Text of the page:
Dr. Hooke was the first African-American woman to serve in the Coast Guard in active duty, and one of the first African-American women to receive a PhD at the University of Rochester. She is the oldest survivor of the 1921 Tulsa Massacre, in which 300 African-American people were killed and 10,000 were left homeless when a group of white people attacked the Greenwood District (known as "Black Wall Street") and burned an area of 35 city blocks to the ground. In 1997, Dr. Hooker worked with other survivors to found the Tulsa Race Riot Commission, which recommended reparations to survivors and their descendants. Dr. Hooke served as director of the Kennedy Child Study Center for 22 years, and is professor emerita at Fordham University. She was a practicing psychologist until age 87. Dr. Hooke turned 100 in February 2015.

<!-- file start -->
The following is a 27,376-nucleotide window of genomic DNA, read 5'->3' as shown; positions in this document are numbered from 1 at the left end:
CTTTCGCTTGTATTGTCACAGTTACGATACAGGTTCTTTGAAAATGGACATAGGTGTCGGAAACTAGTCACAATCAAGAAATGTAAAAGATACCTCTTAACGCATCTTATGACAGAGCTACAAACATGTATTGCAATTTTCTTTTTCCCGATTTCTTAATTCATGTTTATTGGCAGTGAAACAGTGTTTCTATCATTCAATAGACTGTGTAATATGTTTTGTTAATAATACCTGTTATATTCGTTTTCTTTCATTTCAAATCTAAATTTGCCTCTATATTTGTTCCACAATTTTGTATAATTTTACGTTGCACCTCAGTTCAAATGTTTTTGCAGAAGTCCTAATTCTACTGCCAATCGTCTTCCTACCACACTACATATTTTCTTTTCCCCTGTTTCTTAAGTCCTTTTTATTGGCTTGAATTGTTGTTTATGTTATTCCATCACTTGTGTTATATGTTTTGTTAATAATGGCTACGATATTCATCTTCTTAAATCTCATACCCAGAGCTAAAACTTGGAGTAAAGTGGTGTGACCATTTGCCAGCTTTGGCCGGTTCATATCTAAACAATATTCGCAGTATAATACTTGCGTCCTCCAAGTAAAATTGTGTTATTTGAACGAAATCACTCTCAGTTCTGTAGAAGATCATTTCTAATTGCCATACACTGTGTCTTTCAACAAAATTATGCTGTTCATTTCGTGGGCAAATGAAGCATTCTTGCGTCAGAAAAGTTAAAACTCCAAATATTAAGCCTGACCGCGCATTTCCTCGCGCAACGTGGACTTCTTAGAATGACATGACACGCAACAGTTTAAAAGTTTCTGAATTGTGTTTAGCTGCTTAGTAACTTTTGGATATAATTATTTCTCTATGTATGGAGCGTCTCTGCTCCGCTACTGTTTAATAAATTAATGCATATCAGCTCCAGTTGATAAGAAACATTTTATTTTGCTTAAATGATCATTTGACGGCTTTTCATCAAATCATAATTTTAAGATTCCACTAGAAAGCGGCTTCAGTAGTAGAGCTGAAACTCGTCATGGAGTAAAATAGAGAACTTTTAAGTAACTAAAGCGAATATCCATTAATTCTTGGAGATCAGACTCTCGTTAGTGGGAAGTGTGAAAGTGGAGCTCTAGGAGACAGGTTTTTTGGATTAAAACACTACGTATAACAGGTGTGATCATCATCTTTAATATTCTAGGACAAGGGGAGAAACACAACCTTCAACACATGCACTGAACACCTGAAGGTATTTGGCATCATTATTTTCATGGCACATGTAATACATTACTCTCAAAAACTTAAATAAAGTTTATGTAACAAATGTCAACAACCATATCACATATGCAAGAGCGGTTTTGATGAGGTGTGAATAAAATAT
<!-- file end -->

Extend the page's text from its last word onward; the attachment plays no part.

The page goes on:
Rev. Barrow's lifelong commitment to civil rights activism began at age 12, when she organized a demonstration with her fellow Black students, demanding to be allowed to ride the all-white school bus. She went to seminary at 16, and worked at a welder at a shipyard in Washington during WWII. In the 50's, Rev. Barrow worked as an organizer for the Southern Christian Leadership Conference (SCLC). In 1963, she attended the March On Washington, and marched in 1965 on Bloody Sunday. Alongside Rev. Jesse Jackson, she helped organize the Chicago chapter of Operation Breadbasket, which later became Operation PUSH. In the 80s,she served as president of Operation PUSH, and was Rev. Jackson's campaing manager when he ran for president in 1984. She was an advocate for women's rights and LGBT equality, and was an AIDS activist (her son, Keith, died of AIDS in 1983). Rev. Barrow was a mentor to countless young activists, and in later years, focused on gun violence in Chicago and threats to the Voting Rights Act. She died March 12, 2015, just days after hearing her godson, President Barack Obama, speak at the 50th anniversary of Bloody Sunday. She was 90.